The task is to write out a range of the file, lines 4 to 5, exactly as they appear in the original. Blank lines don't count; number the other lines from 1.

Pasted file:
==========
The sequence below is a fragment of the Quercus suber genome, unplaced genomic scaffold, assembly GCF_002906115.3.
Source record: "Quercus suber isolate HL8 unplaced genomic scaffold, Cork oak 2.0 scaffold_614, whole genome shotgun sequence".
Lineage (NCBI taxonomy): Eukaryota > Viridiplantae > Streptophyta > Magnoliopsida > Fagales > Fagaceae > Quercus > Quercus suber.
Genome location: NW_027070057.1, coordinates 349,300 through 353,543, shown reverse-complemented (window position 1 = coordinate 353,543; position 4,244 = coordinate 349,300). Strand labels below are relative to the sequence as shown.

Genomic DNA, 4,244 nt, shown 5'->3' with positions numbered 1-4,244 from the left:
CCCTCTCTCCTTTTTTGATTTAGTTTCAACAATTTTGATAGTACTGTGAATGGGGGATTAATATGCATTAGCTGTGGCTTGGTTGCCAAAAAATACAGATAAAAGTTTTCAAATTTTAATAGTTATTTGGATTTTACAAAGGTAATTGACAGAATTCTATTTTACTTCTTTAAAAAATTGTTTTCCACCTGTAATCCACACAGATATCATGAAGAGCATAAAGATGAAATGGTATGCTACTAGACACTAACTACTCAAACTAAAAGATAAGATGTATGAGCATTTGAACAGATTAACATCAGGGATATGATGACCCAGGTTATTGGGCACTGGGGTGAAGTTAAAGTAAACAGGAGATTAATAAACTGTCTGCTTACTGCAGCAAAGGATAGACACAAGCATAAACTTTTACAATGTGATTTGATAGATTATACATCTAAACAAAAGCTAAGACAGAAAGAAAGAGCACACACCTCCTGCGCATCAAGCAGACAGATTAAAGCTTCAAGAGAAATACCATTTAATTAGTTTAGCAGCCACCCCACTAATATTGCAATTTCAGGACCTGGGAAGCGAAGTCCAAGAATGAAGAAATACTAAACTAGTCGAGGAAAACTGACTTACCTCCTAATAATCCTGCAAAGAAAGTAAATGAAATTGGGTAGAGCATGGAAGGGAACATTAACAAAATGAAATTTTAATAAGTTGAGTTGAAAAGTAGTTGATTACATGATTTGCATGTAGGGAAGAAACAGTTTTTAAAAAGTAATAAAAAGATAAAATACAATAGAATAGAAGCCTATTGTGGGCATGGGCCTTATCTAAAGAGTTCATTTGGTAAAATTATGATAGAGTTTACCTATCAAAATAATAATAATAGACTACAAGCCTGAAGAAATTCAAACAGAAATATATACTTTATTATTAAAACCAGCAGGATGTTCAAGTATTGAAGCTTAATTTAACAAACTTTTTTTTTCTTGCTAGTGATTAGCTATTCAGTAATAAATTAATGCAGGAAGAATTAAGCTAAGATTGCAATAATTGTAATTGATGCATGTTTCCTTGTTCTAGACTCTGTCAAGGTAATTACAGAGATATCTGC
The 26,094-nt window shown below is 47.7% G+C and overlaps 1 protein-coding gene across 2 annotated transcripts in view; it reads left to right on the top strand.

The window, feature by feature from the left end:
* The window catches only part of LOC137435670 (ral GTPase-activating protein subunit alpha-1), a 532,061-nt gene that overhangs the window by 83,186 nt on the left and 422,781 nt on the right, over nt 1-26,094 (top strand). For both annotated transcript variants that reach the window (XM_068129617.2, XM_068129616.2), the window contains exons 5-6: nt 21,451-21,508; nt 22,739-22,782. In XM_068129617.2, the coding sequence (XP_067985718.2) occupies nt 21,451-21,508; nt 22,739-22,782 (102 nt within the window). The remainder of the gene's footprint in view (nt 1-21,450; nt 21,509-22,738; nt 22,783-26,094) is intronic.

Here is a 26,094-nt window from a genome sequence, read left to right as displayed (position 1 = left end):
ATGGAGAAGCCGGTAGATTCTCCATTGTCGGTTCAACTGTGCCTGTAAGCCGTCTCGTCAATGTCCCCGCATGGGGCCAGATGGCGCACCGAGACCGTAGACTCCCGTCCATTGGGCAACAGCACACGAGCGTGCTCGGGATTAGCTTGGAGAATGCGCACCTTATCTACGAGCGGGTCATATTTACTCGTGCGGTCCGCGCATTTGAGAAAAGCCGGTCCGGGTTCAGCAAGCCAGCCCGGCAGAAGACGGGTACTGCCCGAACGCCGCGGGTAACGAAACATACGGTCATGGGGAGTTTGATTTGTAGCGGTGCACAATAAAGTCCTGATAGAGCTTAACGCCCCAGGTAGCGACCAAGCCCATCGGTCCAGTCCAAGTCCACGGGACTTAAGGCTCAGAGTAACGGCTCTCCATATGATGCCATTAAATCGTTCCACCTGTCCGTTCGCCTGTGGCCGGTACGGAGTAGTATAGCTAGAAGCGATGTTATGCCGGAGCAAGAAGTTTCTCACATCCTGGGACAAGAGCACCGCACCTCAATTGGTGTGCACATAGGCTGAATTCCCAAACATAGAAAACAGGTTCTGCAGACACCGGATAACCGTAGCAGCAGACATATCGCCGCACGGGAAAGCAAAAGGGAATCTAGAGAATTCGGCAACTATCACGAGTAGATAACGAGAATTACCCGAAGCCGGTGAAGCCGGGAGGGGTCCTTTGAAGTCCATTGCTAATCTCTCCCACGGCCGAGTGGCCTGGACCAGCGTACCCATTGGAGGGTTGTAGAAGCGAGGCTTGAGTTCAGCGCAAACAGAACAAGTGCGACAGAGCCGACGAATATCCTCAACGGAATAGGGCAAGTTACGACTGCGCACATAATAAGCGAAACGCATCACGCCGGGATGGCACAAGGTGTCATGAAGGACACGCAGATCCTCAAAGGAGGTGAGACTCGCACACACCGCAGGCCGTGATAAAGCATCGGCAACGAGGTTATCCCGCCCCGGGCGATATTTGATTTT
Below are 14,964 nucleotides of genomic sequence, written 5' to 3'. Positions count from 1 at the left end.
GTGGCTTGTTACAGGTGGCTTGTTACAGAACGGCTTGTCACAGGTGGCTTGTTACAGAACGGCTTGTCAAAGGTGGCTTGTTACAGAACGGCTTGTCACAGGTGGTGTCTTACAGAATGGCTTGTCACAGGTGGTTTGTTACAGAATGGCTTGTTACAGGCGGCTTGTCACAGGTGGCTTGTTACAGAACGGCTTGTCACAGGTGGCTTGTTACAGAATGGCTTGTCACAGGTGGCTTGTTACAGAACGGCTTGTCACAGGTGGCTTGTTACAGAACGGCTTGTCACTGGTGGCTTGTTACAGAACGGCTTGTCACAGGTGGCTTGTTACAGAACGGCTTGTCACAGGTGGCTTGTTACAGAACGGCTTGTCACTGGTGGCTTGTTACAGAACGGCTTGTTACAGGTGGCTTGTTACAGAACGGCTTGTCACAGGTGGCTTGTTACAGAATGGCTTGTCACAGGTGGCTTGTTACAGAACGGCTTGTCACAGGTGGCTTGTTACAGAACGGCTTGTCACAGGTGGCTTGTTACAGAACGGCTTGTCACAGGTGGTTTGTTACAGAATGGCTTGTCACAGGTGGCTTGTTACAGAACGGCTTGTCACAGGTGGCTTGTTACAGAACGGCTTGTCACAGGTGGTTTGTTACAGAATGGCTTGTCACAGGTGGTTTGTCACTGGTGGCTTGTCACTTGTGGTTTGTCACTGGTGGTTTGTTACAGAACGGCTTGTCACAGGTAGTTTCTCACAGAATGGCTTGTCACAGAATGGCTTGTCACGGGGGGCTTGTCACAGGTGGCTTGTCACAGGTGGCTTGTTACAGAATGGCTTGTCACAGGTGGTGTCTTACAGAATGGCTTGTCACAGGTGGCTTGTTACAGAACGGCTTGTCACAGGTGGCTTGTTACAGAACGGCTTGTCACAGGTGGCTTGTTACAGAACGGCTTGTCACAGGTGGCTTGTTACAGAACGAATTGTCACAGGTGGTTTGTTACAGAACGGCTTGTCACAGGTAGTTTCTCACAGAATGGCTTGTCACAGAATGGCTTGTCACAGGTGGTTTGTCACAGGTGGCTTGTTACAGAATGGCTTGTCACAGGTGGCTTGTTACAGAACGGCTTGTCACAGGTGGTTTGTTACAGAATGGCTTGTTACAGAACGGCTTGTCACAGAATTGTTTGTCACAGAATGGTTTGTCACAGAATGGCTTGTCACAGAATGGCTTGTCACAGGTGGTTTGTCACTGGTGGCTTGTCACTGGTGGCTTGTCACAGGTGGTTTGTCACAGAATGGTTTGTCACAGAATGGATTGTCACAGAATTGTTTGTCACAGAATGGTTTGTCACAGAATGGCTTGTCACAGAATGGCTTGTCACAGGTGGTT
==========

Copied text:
Genome location: NW_027070057.1, coordinates 349,300 through 353,543, shown reverse-complemented (window position 1 = coordinate 353,543; position 4,244 = coordinate 349,300). Strand labels below are relative to the sequence as shown.

Genomic DNA, 4,244 nt, shown 5'->3' with positions numbered 1-4,244 from the left: